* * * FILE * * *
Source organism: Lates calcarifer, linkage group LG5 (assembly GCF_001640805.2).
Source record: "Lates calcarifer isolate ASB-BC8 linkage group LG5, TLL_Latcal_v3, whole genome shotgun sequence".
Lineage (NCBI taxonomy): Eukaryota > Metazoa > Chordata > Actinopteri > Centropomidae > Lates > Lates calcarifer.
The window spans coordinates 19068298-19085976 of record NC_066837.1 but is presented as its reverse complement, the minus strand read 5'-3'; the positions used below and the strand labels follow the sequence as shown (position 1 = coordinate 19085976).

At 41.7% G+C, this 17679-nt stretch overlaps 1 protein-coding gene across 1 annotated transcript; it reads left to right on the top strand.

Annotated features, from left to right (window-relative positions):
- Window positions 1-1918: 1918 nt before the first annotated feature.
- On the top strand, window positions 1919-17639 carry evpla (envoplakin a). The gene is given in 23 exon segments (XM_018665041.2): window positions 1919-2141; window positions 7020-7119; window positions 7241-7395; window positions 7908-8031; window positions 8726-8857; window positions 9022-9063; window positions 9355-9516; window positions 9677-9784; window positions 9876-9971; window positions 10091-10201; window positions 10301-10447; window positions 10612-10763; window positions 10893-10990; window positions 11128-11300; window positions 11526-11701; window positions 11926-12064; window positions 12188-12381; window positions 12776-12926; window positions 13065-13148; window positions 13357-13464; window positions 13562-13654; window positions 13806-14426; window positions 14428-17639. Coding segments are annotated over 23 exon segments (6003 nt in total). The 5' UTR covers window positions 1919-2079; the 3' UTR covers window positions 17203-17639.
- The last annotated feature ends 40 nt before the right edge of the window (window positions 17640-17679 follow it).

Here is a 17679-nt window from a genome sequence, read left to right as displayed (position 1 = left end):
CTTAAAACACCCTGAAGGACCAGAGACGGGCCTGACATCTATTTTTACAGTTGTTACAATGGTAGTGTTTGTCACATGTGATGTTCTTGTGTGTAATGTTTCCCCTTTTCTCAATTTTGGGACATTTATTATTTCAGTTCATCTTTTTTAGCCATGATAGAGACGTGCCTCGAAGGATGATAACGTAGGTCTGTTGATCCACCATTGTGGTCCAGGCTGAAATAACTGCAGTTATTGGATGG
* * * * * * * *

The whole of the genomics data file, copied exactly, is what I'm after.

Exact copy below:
Source organism: Lates calcarifer, linkage group LG5 (assembly GCF_001640805.2).
Source record: "Lates calcarifer isolate ASB-BC8 linkage group LG5, TLL_Latcal_v3, whole genome shotgun sequence".
Lineage (NCBI taxonomy): Eukaryota > Metazoa > Chordata > Actinopteri > Centropomidae > Lates > Lates calcarifer.
The window spans coordinates 19068298-19085976 of record NC_066837.1 but is presented as its reverse complement, the minus strand read 5'-3'; the positions used below and the strand labels follow the sequence as shown (position 1 = coordinate 19085976).

At 41.7% G+C, this 17679-nt stretch overlaps 1 protein-coding gene across 1 annotated transcript; it reads left to right on the top strand.

Annotated features, from left to right (window-relative positions):
- Window positions 1-1918: 1918 nt before the first annotated feature.
- On the top strand, window positions 1919-17639 carry evpla (envoplakin a). The gene is given in 23 exon segments (XM_018665041.2): window positions 1919-2141; window positions 7020-7119; window positions 7241-7395; window positions 7908-8031; window positions 8726-8857; window positions 9022-9063; window positions 9355-9516; window positions 9677-9784; window positions 9876-9971; window positions 10091-10201; window positions 10301-10447; window positions 10612-10763; window positions 10893-10990; window positions 11128-11300; window positions 11526-11701; window positions 11926-12064; window positions 12188-12381; window positions 12776-12926; window positions 13065-13148; window positions 13357-13464; window positions 13562-13654; window positions 13806-14426; window positions 14428-17639. Coding segments are annotated over 23 exon segments (6003 nt in total). The 5' UTR covers window positions 1919-2079; the 3' UTR covers window positions 17203-17639.
- The last annotated feature ends 40 nt before the right edge of the window (window positions 17640-17679 follow it).

Here is a 17679-nt window from a genome sequence, read left to right as displayed (position 1 = left end):
CTTAAAACACCCTGAAGGACCAGAGACGGGCCTGACATCTATTTTTACAGTTGTTACAATGGTAGTGTTTGTCACATGTGATGTTCTTGTGTGTAATGTTTCCCCTTTTCTCAATTTTGGGACATTTATTATTTCAGTTCATCTTTTTTAGCCATGATAGAGACGTGCCTCGAAGGATGATAACGTAGGTCTGTTGATCCACCATTGTGGTCCAGGCTGAAATAACTGCAGTTATTGGATGG